One of England's oldest sporting events gets a new twist on Saturday when the women's and men's Boat Races between Oxford and Cambridge are held on the same course and the same day for the first time.
For nearly 90 years, the top female rowers at England's two leading universities have competed in the shadow of their male counterparts.
Races between the men's crews have typically attracted 270,000 spectators along the 4.2-mile (6.8-kilometer) stretch of the River Thames in southwest London and worldwide television audiences in more than 200 countries.
Until now, the women have competed away from the limelight - on a different day and on a different, less challenging course.
Those days are over. The women will finally get a chance to test out just what it's like to compete on center stage. The waters will be choppier, the course will be 3 1/2 times longer and the scrutiny will be more intense.
''This is not just about a boat race,'' said Christine Wilson, the coach of Oxford's women's team. ''This is about changing society's perspectives.''
The first women's Boat Race was staged in 1927, and races have been held on a straight, calmer 1.2-mile strip of the Thames at nearby Henley. Traditionally, the women's races have taken place a week before the men's race and without any TV coverage or sponsorship.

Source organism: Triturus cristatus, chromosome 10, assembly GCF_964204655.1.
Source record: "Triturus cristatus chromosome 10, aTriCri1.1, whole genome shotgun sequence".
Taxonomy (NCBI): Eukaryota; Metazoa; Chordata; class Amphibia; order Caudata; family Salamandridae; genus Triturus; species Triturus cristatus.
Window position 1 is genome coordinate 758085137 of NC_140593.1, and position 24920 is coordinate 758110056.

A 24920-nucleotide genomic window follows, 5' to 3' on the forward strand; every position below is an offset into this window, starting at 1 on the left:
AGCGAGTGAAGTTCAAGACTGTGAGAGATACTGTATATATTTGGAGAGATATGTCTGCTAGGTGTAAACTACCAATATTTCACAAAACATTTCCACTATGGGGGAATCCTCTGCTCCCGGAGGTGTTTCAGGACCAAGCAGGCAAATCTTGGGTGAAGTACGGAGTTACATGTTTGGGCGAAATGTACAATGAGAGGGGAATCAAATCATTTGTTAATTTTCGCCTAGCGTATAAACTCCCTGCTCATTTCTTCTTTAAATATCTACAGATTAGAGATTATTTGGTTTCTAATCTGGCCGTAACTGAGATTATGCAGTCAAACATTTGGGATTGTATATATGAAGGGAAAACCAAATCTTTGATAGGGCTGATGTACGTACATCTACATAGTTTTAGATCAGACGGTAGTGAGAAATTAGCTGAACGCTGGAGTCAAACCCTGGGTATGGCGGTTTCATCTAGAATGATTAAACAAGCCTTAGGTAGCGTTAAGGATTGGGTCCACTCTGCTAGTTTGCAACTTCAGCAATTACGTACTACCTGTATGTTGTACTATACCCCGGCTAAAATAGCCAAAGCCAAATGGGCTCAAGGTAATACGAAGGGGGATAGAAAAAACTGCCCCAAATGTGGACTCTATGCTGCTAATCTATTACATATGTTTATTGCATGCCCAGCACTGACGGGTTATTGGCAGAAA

Cambridge leads the women's series 40-29 and, although Oxford is the favorite this year after winning by four lengths in 2014, its preparation hasn't been ideal.
If Oxford's crew members needed a reminder of the challenge facing them on Saturday, it came last week when the team had to be rescued from the Thames by a lifeboat crew after three successive waves poured water into their boat.
''The Tideway can be tempestuous, fickle and a challenge for the most experienced navigators, which is why we regard the river as the other competitor in the Boat Race,'' Wilson said.
The Oxford crew, which is 15.9 pounds (7.2 kilograms) lighter, includes Caryn Davies - a two-time Olympic gold medalist for the United States in the women's eight. With an Olympic silver medal also in her collection, Davies is the most decorated Olympian ever to race in either the men's or women's event and the oldest rower in either race at 32.
Cambridge leads the men's series, 81-78, but has lost the last two races. Last year, an early clash of oars damaged Cambridge's hopes of victory and Oxford won by 11 lengths, the biggest winning margin since 1973.
Brothers Sam and James O'Connor of New Zealand are in Oxford's crew.